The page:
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Tue May 27, 2014 1:05 pm
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Burning Godzilla
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Skechers relaxed fit memory foam soled shoes are the most comfortable shoes I have ever worn, and this is coming from someone who has worn Merrills hiking shoes for years.

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Tue May 27, 2014 1:54 pm
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Bergerjacques wrote:
And no Baseball Furies or Gramercy Riffs.

The Chicago Baseball Furies wore Cubs uniforms, with the result that they were routinely beat by every other gang.

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Tue May 27, 2014 4:21 pm
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Burning Godzilla
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supersonic man wrote:
Bergerjacques wrote:
And no Baseball Furies or Gramercy Riffs.

The Chicago Baseball Furies wore Cubs uniforms, with the result that they were routinely beat by every other gang.


Once in awhile, I regret that we don't have a LIKE button.

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Oh yeah, down here, I am considered the apotheosis of cool - Sewer Urchin

This is an appalling film. And for some of you, well worth your time - SSM

I like the way this board thinks


Tue May 27, 2014 5:56 pm
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Burning Godzilla
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Review of an appliance:

We had to get rid of our refrigerator because it made noises and water was dripping into it from some source. (A mystety, since we don't have a water source for it and therefore don't have an ice maker.) We got a new one. It seems that all modern refrigerators are very loud when they run normally.

Review of a satellite television provider:

We called Dish Network to shut off our service because we were almost never using it. We got rid of the satellite dish and the black box. A month later we were stilled getting billed for it. They got more that a small piece of our minds about that.

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Dark tears for is alabaster muse lost forever into the unforgiving jade daggers of the night. Her slim form no longer to touch his burning lips, her blood like the thorny rose no longer his, O Death! O Oblivion! Why havent you come! I wait in my garden of shadows for thee! -- Juniper releases her inner Goth.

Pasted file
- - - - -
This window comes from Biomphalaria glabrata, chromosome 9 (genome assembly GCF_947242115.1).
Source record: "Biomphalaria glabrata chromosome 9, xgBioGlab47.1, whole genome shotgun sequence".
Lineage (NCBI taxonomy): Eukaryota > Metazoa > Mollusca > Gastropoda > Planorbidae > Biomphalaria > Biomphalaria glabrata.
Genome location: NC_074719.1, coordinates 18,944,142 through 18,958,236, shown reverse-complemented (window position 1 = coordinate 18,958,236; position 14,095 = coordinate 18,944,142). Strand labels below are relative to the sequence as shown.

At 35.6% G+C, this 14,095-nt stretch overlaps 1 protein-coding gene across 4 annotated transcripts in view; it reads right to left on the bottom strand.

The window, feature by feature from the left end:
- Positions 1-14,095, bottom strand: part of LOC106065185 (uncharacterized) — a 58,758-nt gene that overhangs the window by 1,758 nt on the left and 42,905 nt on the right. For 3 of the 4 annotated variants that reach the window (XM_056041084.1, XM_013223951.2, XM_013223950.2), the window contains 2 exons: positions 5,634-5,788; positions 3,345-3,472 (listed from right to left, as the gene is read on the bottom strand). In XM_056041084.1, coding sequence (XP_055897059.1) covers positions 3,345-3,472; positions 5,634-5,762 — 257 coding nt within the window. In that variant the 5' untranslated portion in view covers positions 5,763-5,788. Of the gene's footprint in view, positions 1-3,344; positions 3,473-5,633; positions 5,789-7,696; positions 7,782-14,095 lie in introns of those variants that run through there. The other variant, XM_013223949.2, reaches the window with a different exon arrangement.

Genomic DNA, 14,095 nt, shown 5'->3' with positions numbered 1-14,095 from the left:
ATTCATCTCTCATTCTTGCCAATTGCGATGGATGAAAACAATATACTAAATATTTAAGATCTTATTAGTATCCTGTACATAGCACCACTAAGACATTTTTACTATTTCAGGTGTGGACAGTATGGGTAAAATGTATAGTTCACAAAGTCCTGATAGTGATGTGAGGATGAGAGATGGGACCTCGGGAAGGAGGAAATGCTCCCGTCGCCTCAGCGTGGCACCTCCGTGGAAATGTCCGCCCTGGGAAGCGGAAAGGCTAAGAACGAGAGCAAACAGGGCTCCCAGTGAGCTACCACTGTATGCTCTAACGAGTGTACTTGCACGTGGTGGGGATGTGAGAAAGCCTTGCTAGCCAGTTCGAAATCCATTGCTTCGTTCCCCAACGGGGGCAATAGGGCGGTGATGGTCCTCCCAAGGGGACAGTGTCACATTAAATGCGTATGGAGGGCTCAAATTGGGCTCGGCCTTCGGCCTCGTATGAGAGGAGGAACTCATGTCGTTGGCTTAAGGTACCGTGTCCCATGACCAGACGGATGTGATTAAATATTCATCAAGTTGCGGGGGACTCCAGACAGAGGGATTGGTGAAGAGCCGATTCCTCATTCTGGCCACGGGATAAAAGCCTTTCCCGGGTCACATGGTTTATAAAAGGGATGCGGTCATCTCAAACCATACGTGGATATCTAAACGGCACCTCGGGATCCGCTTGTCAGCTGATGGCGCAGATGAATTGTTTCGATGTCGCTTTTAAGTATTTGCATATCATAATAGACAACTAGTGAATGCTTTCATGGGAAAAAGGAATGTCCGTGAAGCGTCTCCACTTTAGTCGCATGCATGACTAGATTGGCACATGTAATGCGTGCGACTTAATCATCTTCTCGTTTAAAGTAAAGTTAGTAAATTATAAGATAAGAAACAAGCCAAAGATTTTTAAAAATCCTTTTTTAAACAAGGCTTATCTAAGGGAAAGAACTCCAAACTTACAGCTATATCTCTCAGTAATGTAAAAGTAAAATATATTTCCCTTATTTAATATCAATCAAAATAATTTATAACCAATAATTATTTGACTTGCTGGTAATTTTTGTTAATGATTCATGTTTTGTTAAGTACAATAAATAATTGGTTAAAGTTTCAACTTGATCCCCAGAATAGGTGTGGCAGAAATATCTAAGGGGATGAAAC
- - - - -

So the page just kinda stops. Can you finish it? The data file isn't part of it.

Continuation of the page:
Tue May 27, 2014 7:09 pm
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Body of Water
This is a new stage play that premiered less than a week ago, which is playing at the Southside Theater at Fort Mason (building D) in San Francisco. It's being put on by a new high-level academy of dramatic arts for teenagers, which is called A Theatre Near U. Its mission is to provide the next step up for kids gifted enough that the crappy school or community theater groups normally available to them aren't serving them well in fully developing their skills. So the play is written specifically for an all-teen cast.

How to make an interesting and relevant play with no adults? The scenario that the writer came up with is that society has more or less collapsed, due to a civil war followed by a theocracy. The teens are all strays whose parents have been rounded up by the "shepherds". They've gathered at a farmhouse where they survive as hunter-gatherers, under the semi-leadership of a bombastic weirdo named Bosh. The writer described it as Breakfast Club Meets Lord Of The Flies. It's grim and gruesome at times, and it could never be put on in a school -- it would be way too controversial. This story is intense. The cliffhanger at the intermission scared the crap out of me.

Now, with that in mind, prepare yourself to realize the amazing fact that this is a full blown singing-and-dancing musical.

Now I've seen some pretty feeble community theater, but this was something else. It was certainly memorable. In fact, I'd say it qualified as mind-blowing. Despite a lot of issues that you expect with amateurs, such as rushed line readings that make you miss important words, or some singers being not nearly as good as others. If the cast were stronger -- and it might become that if they can take the show on tour -- the story might really shine.

And this makes me proud, because the writer who created this amazing thing, and (along with his wife) the theater company that presented it, is my cousin Tony Kienitz. The same guy whose own Hollywood career was about fifty percent in Albert Pyun movies. The same guy who seemed to have jettisoned anything to do with acting years ago in order to focus on being a consulting expert on organic vegetable gardening, even writing a book on the topic. (He still works at a nursery in addition to the theater group.)